June 24, 2007
June 24, 2007
June 27, 2007
12.1134.1 - 12.1134.8
Orientation for New Department Heads Abstract
The position of department head is incredibly important to any university. Because many new department heads are faculty members who have little to no leadership or management experience, some orientation training is warranted. This paper investigates the topics that should be covered in such training. The results are based on a survey of existing civil engineering department heads and an examination of the training already available through universities and professional societies.
Every civil engineering program is overseen by a department head who almost always moves to this position from faculty member status. Some serve for a three year rotating tour, while others can remain in the position for many years. The department head position carries a number of new and important responsibilities that can include budgeting, counseling, assigning resources, accreditation preparation, publicity, hiring new faculty members, mentoring of staff, and interfacing with the Dean, Provost and President. Lately, the responsibilities have extended to fundraising, strategic planning, alumni relations, teaching and research mentoring, and industry partnerships. The job requires skill at human relations, organization, and leadership. All of these responsibilities represent a big change from the teaching, research, and service activities expected of most faculty members. This paper will address the need for specialized training for this position, a list of the most important topics that need to be covered as determined by a survey of current civil engineering department heads, and the current availability of such training. The subject of department head training is being considered by both the American Society of Civil Engineers (ASCE) Department Head Council Executive Committee and the ASCE Committee on Faculty Development.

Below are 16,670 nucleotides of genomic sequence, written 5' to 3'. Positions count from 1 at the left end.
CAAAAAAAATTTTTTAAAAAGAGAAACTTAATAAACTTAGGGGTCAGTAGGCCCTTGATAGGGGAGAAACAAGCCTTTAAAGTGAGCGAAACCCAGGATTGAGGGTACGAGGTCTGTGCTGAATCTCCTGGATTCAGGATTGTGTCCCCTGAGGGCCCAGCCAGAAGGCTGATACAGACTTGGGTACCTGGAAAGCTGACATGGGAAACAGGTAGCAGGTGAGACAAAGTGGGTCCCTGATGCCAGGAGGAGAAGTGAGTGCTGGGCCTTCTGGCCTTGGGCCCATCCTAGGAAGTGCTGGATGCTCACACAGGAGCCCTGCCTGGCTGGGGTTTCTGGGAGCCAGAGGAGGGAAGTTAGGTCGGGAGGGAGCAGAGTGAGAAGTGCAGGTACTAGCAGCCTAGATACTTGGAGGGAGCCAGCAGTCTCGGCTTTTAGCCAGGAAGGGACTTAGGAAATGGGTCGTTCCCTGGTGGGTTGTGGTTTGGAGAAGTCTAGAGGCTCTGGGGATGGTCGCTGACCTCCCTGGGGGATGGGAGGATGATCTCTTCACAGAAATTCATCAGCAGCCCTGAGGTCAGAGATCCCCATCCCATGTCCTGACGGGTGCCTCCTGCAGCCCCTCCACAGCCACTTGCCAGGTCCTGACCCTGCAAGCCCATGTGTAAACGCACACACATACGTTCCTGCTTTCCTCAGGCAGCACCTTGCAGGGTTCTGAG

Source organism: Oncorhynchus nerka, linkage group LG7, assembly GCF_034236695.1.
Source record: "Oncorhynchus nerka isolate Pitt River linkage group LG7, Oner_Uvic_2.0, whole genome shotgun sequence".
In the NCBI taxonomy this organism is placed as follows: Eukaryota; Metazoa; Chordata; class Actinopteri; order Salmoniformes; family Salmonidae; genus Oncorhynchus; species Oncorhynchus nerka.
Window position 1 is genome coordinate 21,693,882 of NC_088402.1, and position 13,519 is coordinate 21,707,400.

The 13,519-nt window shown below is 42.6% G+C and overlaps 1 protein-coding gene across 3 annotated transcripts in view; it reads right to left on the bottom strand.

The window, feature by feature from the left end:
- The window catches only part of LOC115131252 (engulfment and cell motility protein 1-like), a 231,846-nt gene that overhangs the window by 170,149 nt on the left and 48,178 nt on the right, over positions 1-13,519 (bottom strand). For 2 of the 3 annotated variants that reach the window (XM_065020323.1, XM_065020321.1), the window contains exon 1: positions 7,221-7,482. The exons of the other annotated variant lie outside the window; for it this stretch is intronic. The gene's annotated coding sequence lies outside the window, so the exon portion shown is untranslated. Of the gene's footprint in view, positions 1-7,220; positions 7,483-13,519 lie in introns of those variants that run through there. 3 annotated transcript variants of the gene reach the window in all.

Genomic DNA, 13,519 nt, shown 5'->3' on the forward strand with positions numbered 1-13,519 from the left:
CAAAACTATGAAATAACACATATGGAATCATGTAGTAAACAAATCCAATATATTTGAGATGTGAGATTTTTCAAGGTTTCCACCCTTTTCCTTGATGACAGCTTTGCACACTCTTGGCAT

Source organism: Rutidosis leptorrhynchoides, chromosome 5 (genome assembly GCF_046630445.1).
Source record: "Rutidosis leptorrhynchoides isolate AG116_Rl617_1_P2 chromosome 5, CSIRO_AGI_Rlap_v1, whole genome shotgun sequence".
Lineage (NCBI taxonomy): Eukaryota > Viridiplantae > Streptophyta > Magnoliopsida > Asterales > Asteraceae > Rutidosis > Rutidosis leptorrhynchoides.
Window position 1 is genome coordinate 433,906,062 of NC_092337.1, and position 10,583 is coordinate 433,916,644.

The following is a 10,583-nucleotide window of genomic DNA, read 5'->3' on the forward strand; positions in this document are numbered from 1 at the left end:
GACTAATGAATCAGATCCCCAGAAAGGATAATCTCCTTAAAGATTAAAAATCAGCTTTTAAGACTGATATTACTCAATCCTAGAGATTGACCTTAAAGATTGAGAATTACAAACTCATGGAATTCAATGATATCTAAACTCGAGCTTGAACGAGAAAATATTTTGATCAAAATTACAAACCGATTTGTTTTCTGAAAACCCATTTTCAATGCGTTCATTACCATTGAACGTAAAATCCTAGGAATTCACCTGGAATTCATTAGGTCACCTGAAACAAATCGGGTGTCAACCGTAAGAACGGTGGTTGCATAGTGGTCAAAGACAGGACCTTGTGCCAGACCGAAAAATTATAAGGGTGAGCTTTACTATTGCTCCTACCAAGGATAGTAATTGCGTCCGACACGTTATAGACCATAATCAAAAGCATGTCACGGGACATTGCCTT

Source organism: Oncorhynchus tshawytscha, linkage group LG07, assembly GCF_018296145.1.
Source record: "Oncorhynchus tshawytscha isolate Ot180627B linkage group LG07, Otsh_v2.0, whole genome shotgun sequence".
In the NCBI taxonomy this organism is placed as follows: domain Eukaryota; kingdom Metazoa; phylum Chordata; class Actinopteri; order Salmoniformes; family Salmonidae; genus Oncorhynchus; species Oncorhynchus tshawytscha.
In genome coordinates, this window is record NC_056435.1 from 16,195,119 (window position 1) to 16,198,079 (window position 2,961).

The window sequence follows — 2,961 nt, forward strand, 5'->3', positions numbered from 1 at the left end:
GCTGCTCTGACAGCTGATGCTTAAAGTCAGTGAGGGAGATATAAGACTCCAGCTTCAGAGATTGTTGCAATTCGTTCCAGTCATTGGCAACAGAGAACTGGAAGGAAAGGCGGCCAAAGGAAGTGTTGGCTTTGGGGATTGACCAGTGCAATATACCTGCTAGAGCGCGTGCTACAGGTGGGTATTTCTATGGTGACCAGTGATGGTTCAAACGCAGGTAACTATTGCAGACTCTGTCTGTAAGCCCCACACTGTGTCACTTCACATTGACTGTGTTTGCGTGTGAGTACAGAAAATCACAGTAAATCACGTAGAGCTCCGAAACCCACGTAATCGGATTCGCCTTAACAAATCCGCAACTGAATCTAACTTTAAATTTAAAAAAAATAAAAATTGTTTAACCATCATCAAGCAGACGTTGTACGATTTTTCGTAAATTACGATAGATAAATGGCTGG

II. Department Head Responsibilities
The role of department head can be both inherently rewarding and intensely frustrating, all on the same day. The job will vary somewhat from institution to institution, but the core responsibilities are fairly common. The department chair is a colleague and peer with the faculty members in a department, but is expected to interface and support the policies of the Dean and the University level administration. It is the highest position where an individual still controls curriculum, teaches courses, and has daily contact with students in the classroom. While many descriptions of department head duties exist, Graham and Benoit1 divided the responsibilities into four broad categories: administrative, leadership, interpersonal, and resource development. Table 1 uses these categories and their sub-responsibilities to indicate where a new department head might be experienced, have some experience or be inexperienced. The table is not universal as some faculty members will gain experience through service in student activities, university committees, or professional societies prior to assuming duties as chair. A department head is also expected to continue teaching, research and university service activities and also be a role model, mentor, and leader in those areas.
Estes, A., & Welch, R. (2007, June), Orientation For New Department Heads Paper presented at 2007 Annual Conference & Exposition, Honolulu, Hawaii. https://peer.asee.org/1967
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